The use of sprouts as medicine, dates back in Chinese history since 3000 B.C.
The practice of sprouting, and the use of sprouts as medicine, dates back in Chinese history since 3000 B.C. There are documents of sprouted wheat, millet, or barley, called nieh, eaten like cereals. During Neolithic times in China, the first wine was created using cooked rice with sprouted grains (li). In Chinese medicine we see the use of sprouted barley malt (mai ya). In the Chinese Materia medica, written during the Ming Dynasty by Li Shizhen, also describes the medicinal benefits of sprouts.
Our times have changed, but not much has with sprouts. We can no longer get enough nutrition from the vegetables and fruits grown in our soil anymore. In fact, in some produce certain vitamins are just not there anymore. Just read this passage from Scientific American.
“A landmark study on the topic by Donald Davis and his team of researchers from the University of Texas (UT) at Austin’s Department of Chemistry and Biochemistry was published in December 2004 in the Journal of the American College of Nutrition. They studied U.S. Department of Agriculture nutritional data from both 1950 and 1999 for 43 different vegetables and fruits, finding “reliable declines” in the amount of protein, calcium, phosphorus, iron, riboflavin (vitamin B2) and vitamin C over the past half century. Davis and his colleagues chalk up this declining nutritional content to the preponderance of agricultural practices designed to improve traits (size, growth rate, pest resistance) other than nutrition.” (Scientific American, Sheer and Moss)
Diet is one of the 5 branches, or disciplines, in Chinese Medicine and for good reason. Without proper nutrition, Gu Qi, our bodies will fail. Our immune system, circulation, nervous system, hormone and endocrine system, and everything else lose optimal function and becomes pathological. Most of all the toxins your body makes and comes in contact with are in your septic tank. Did you know without proper protection you would only survive about 20 minutes in a septic tank? Think what happens to your body when you can’t get rid of it because of poor function! Without proper nutrition and the ability to detoxify your body, you are slowly poisoned.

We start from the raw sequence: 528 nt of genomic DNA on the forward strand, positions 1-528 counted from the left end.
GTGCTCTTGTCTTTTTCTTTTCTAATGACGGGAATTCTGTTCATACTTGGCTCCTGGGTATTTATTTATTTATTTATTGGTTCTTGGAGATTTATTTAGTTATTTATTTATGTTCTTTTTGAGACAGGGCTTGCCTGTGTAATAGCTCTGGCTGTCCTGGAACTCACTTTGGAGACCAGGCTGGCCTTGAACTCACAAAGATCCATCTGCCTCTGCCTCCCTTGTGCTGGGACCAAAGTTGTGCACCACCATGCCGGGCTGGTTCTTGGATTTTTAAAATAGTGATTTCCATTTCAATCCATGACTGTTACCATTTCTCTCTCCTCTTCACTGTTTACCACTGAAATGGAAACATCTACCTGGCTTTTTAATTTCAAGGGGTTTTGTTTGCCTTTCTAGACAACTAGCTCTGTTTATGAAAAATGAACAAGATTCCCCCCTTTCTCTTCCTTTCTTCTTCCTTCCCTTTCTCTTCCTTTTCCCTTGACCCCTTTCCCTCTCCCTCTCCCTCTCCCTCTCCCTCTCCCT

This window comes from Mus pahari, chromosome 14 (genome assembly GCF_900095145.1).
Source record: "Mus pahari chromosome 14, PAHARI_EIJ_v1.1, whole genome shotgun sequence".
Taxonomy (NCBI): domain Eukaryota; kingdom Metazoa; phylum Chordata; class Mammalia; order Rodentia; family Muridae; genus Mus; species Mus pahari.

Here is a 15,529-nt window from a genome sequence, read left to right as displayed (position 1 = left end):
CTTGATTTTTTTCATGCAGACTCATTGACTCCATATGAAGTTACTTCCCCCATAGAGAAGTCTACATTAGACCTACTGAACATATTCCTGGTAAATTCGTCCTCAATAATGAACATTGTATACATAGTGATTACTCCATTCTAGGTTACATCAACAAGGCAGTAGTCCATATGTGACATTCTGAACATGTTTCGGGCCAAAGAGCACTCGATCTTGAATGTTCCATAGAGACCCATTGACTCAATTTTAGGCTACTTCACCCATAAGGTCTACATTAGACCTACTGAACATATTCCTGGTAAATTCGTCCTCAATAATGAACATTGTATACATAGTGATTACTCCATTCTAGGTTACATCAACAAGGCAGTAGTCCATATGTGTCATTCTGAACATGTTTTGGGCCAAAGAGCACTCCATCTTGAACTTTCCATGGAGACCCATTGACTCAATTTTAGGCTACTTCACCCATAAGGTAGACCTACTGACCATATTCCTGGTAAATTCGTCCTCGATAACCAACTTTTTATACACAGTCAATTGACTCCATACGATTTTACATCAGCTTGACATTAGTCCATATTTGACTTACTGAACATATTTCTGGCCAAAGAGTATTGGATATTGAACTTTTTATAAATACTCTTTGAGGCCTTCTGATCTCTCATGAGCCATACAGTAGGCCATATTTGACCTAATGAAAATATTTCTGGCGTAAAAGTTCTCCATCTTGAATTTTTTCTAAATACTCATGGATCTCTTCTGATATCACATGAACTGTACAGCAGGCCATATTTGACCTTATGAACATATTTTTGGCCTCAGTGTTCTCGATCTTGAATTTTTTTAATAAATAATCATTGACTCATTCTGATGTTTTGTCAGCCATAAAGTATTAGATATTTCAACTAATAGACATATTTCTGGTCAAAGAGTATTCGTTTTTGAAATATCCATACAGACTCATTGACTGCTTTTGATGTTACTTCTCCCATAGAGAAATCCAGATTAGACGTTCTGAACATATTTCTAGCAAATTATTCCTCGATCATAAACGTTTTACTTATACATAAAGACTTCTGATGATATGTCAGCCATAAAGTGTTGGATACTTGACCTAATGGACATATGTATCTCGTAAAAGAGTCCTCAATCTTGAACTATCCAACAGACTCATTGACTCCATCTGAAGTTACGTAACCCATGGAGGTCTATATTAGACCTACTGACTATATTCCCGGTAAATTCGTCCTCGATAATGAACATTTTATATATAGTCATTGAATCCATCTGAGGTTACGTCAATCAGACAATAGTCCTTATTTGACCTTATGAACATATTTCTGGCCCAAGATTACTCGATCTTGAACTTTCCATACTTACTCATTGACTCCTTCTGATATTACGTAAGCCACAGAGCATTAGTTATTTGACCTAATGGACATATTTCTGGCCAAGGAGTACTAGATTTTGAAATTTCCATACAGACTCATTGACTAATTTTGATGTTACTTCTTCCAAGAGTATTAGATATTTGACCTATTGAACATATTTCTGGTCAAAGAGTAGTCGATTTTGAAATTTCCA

That’s where sprouting comes in. Sprouts are an excellent source of nutrition, but they also have the added benefit of detoxifying the body and reducing inflammation. Taking some of the work off the body’s organs and immune system. In Chinese Medicine this is called clearing heat, expelling heat toxins, resolving dampness, and clearing phlegm.
If the body is functioning properly, can there be a disease? No! This is the true meaning of health. With proper care and maintenance, the body will be without disease and maladies.
Sprouting is a simple way to help ensure you are getting the proper nutrition. Some of the most commonly sprouted produce are: alfalfa, broccoli, lentils, and mung beans. However, you can sprout just about anything, including: almonds, quinoa, radishes, clovers, beans, nuts, and seeds. All you need is organic seeds, nuts, or beans, water, and a jar or sprouting tray.
Ingredients: (serving size 3 ounces, about a handful)